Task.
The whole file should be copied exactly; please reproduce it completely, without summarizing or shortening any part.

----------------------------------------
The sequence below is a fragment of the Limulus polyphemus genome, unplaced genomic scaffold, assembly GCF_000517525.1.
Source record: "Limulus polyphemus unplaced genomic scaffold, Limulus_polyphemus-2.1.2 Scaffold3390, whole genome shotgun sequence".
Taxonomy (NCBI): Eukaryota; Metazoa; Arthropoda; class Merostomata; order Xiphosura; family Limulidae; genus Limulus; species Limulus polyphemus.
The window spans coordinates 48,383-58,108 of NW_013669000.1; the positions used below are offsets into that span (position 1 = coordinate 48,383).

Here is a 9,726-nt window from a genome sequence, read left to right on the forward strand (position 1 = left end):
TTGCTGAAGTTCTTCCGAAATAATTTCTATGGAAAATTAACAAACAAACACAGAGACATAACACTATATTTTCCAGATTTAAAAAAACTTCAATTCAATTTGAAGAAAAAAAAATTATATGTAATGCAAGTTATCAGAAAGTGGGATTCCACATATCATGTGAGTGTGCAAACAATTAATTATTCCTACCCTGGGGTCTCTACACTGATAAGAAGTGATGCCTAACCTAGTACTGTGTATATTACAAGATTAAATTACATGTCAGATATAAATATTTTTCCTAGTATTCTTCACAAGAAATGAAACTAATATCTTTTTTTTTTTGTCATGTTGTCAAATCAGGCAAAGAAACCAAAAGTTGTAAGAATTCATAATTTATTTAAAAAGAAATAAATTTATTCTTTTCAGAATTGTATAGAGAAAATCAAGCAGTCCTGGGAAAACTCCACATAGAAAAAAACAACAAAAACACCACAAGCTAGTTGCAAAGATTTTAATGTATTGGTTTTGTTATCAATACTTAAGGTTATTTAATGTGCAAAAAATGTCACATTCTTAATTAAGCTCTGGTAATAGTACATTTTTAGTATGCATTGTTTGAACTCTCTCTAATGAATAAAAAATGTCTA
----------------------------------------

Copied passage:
The sequence below is a fragment of the Limulus polyphemus genome, unplaced genomic scaffold, assembly GCF_000517525.1.
Source record: "Limulus polyphemus unplaced genomic scaffold, Limulus_polyphemus-2.1.2 Scaffold3390, whole genome shotgun sequence".
Taxonomy (NCBI): Eukaryota; Metazoa; Arthropoda; class Merostomata; order Xiphosura; family Limulidae; genus Limulus; species Limulus polyphemus.
The window spans coordinates 48,383-58,108 of NW_013669000.1; the positions used below are offsets into that span (position 1 = coordinate 48,383).

Here is a 9,726-nt window from a genome sequence, read left to right on the forward strand (position 1 = left end):
TTGCTGAAGTTCTTCCGAAATAATTTCTATGGAAAATTAACAAACAAACACAGAGACATAACACTATATTTTCCAGATTTAAAAAAACTTCAATTCAATTTGAAGAAAAAAAAATTATATGTAATGCAAGTTATCAGAAAGTGGGATTCCACATATCATGTGAGTGTGCAAACAATTAATTATTCCTACCCTGGGGTCTCTACACTGATAAGAAGTGATGCCTAACCTAGTACTGTGTATATTACAAGATTAAATTACATGTCAGATATAAATATTTTTCCTAGTATTCTTCACAAGAAATGAAACTAATATCTTTTTTTTTTTGTCATGTTGTCAAATCAGGCAAAGAAACCAAAAGTTGTAAGAATTCATAATTTATTTAAAAAGAAATAAATTTATTCTTTTCAGAATTGTATAGAGAAAATCAAGCAGTCCTGGGAAAACTCCACATAGAAAAAAACAACAAAAACACCACAAGCTAGTTGCAAAGATTTTAATGTATTGGTTTTGTTATCAATACTTAAGGTTATTTAATGTGCAAAAAATGTCACATTCTTAATTAAGCTCTGGTAATAGTACATTTTTAGTATGCATTGTTTGAACTCTCTCTAATGAATAAAAAATGTCTA